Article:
Forest School Charter CyberPatriots program focuses on cyber knowledge, integrity
Children of the ‘80s likely remember the film WarGames.
The Mathew Broderick movie explored a teenager’s knack for computer hacking and the trouble that ensues when he nearly starts a nuclear war.
In 1983, teenagers operating personal computers were rare. Today, it’s tough to find a child who doesn’t have access to one.
That access presents a lot of advantages. It also presents the potential for a lot of problems. While starting World War III may be farfetched, causing major problems isn’t.
That’s where Heather Buck and the Forest Charter School CyberPatriot program comes in.
“There are an awful lot of young people playing around on their computers and doing things without any training in integrity,” said Buck, who’s mentored the program for the past three years.
“They might easily get into trouble because they develop skills and they might think, ‘Oh, this is cool, let’s do this.’ What I don’t want for those kids is to all of the sudden have the CIA or someone on their doorstep talking to their parents saying, ‘Hey, this happened from your household.’ That’s not going to happen with my students.”
CyberPatriot is a program centered around the National Youth Cyber Defense Competition, which creates a scenario where the teams are IT professionals managing a small company network. They’re given virtual images that represent the company’s operating system and asked to find cyber security vulnerabilities while maintaining service over a six-hour period.
The program, Buck said, exists to teach kids about cyber security and computers in general. More importantly, CyberPatriots teaches integrity.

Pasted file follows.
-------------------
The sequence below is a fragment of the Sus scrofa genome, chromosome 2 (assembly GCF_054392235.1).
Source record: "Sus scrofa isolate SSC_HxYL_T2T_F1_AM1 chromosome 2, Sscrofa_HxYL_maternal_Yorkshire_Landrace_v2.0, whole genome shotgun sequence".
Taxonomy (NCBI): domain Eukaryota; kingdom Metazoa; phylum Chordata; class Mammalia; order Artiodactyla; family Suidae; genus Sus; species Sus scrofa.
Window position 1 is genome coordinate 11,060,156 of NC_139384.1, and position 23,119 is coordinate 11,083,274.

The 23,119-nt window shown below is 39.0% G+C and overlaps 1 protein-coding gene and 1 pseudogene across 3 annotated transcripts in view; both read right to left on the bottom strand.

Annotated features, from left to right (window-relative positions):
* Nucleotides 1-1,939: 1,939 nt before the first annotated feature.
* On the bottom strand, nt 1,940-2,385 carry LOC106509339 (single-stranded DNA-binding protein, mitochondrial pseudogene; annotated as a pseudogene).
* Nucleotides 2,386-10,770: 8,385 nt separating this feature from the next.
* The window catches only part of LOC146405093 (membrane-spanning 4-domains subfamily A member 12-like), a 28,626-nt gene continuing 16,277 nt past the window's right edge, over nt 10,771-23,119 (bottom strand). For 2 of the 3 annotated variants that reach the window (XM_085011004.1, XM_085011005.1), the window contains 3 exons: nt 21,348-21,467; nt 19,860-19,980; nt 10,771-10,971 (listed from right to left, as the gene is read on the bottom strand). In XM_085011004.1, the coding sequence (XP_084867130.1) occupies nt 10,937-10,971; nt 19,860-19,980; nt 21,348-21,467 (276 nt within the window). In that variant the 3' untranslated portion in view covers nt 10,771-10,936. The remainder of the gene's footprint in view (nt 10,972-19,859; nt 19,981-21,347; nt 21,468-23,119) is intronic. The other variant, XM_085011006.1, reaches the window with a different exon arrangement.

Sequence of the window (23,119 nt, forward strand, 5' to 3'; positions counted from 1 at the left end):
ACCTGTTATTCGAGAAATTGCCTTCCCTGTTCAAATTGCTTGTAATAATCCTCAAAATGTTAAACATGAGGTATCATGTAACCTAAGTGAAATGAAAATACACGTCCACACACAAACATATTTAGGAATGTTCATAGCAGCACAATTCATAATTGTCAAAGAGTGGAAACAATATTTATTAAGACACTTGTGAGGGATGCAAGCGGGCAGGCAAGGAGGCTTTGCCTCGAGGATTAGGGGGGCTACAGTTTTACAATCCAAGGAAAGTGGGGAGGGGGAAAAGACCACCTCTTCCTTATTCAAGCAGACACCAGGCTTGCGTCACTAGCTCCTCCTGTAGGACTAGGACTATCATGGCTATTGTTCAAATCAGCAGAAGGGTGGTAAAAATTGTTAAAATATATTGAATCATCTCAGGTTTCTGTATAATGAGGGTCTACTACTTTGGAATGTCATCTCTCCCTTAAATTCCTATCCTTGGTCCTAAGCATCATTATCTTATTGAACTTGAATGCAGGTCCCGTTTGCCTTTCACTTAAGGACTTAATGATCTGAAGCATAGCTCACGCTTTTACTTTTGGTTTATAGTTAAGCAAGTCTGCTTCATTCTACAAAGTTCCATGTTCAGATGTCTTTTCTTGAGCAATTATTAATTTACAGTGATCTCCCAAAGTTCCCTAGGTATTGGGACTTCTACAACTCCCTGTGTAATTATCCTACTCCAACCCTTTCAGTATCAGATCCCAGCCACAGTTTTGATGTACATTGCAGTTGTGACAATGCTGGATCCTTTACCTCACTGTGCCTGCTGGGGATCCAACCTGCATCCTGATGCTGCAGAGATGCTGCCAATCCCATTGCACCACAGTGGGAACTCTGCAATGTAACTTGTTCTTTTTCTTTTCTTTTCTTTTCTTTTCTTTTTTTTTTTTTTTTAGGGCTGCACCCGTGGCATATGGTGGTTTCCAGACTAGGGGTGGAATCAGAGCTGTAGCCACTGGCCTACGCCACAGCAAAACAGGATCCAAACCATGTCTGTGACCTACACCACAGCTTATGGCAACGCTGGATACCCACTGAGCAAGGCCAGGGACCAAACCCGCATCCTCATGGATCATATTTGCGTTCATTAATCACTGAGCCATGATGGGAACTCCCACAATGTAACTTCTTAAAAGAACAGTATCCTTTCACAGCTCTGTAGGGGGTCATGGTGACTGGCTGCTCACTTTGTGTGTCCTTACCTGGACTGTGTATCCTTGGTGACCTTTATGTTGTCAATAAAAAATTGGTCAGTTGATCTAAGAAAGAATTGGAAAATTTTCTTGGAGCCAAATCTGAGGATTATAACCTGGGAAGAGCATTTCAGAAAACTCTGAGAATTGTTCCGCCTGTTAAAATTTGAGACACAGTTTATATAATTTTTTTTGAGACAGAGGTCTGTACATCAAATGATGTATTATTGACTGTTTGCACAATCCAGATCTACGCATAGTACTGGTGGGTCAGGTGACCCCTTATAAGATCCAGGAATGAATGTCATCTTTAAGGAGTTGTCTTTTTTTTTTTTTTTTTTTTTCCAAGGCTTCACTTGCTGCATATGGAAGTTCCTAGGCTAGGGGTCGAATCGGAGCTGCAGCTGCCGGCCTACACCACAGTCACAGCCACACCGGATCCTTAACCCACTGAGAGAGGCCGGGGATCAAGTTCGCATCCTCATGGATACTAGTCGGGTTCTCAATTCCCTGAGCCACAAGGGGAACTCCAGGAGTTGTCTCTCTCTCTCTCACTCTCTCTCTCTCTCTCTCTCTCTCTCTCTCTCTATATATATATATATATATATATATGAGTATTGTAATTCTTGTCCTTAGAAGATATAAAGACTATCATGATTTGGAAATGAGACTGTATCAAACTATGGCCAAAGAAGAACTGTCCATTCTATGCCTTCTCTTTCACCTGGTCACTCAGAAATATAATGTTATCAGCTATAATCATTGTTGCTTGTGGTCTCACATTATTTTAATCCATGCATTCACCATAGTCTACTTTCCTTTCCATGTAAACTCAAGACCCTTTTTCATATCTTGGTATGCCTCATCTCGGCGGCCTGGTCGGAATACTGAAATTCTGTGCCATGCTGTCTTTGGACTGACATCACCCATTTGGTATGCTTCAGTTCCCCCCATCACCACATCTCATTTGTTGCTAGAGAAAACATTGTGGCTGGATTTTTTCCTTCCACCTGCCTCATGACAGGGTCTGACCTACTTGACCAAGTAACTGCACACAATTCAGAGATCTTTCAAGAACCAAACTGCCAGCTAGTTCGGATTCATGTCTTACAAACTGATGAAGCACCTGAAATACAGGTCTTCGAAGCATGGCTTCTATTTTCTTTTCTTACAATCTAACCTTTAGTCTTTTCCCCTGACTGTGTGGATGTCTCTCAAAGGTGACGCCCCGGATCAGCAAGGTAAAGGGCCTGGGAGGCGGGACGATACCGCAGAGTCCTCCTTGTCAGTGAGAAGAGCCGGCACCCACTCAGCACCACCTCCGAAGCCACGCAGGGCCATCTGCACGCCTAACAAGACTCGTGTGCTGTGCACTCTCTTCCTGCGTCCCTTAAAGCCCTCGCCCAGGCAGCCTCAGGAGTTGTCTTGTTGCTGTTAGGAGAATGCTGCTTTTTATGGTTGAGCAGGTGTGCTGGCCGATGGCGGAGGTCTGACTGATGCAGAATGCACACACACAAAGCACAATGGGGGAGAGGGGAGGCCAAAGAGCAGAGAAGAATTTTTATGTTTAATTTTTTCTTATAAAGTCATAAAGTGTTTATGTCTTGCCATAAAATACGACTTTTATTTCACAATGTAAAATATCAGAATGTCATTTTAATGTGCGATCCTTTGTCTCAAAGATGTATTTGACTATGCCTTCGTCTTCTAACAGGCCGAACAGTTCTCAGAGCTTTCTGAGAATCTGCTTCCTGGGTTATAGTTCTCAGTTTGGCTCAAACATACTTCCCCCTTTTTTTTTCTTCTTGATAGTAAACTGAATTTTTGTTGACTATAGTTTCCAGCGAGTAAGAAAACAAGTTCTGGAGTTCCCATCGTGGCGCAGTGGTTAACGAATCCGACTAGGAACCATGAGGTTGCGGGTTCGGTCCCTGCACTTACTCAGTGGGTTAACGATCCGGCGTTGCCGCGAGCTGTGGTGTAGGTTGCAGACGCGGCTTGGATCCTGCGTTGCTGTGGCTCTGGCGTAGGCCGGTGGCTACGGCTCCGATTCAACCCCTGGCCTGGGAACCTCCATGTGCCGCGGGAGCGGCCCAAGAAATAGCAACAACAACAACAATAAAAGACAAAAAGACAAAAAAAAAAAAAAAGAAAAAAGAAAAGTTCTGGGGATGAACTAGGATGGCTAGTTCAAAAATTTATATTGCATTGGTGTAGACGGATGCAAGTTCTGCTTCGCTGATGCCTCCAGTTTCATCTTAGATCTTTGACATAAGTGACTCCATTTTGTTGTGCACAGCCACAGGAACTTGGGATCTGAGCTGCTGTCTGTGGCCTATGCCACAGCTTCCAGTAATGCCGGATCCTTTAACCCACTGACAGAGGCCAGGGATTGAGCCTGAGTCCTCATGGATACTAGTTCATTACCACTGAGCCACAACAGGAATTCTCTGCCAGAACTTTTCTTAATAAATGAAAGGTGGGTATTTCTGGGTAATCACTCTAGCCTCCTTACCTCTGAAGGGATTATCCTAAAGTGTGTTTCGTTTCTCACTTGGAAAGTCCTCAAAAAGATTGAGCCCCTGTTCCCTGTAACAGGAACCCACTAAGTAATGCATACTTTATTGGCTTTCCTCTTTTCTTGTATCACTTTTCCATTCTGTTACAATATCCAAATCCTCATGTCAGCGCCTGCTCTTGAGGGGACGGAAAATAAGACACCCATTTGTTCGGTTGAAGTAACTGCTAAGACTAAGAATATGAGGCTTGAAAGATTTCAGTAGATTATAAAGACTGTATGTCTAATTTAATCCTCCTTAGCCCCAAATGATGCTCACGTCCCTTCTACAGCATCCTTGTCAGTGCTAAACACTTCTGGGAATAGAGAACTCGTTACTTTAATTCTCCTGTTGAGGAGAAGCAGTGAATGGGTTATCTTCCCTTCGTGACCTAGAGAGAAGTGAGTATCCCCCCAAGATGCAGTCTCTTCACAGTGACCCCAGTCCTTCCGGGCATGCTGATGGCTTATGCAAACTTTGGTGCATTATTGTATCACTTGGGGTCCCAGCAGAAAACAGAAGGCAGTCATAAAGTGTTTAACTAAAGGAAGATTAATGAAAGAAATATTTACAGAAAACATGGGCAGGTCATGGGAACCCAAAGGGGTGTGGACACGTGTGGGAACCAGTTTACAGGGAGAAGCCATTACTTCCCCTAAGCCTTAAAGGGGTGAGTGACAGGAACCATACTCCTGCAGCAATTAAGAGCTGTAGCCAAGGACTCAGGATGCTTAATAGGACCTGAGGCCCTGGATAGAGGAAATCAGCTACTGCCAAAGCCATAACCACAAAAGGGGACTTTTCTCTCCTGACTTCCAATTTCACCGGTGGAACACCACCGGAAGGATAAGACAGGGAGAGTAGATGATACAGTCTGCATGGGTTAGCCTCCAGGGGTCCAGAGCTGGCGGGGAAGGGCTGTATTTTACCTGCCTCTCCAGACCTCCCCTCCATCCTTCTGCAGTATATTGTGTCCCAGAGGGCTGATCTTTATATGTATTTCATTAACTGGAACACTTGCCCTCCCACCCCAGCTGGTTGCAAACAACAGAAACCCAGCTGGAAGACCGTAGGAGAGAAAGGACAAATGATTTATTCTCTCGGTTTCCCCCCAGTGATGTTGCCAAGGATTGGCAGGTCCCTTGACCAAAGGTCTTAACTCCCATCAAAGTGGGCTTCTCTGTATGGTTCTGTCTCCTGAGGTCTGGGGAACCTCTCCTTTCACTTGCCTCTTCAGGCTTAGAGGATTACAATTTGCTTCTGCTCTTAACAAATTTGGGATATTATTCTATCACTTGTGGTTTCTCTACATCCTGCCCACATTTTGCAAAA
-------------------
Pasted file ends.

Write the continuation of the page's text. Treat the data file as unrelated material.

“As we train you, that doesn’t give you license to go out and hack into other people’s computers,” Buck said. “There are some very high profile cases that have happened even with young people. The worst punishment is they never get to touch a computer again.”
Students are required to sign an integrity contract to participate, and outside professionals frequently address students on the importance of technological responsibility.
Forest Charter currently has five boys on the middle school team. Buck has mentored a high school squad in the past but didn’t have enough interest to field a team this year. Students must be in sixth grade to compete.
The season runs from October through February but the teams train throughout the academic year.
“We’re at the point of recruiting, and I could easily make more teams,” Buck said.
She added that students don’t have to compete to get involved in the program.
“I’m encouraging kids to come practice and start to learn about it to see if they like it and see if they’re interested in this long term,” she said. “They may want to learn but may not want to compete.”
The program uses a number of additional mentors, including Heather’s husband, Terry Buck, who owns a computer repair business, Golden Briar Computer Services.
“The tricky thing with CyberPatriots is that nobody knows everything,” Heather Buck said. “So I’m happy to have other professionals come and talk to the boys about other topics.”
To contact Staff Writer Stephen Roberson, email email@example.com or call 530-477-4236.
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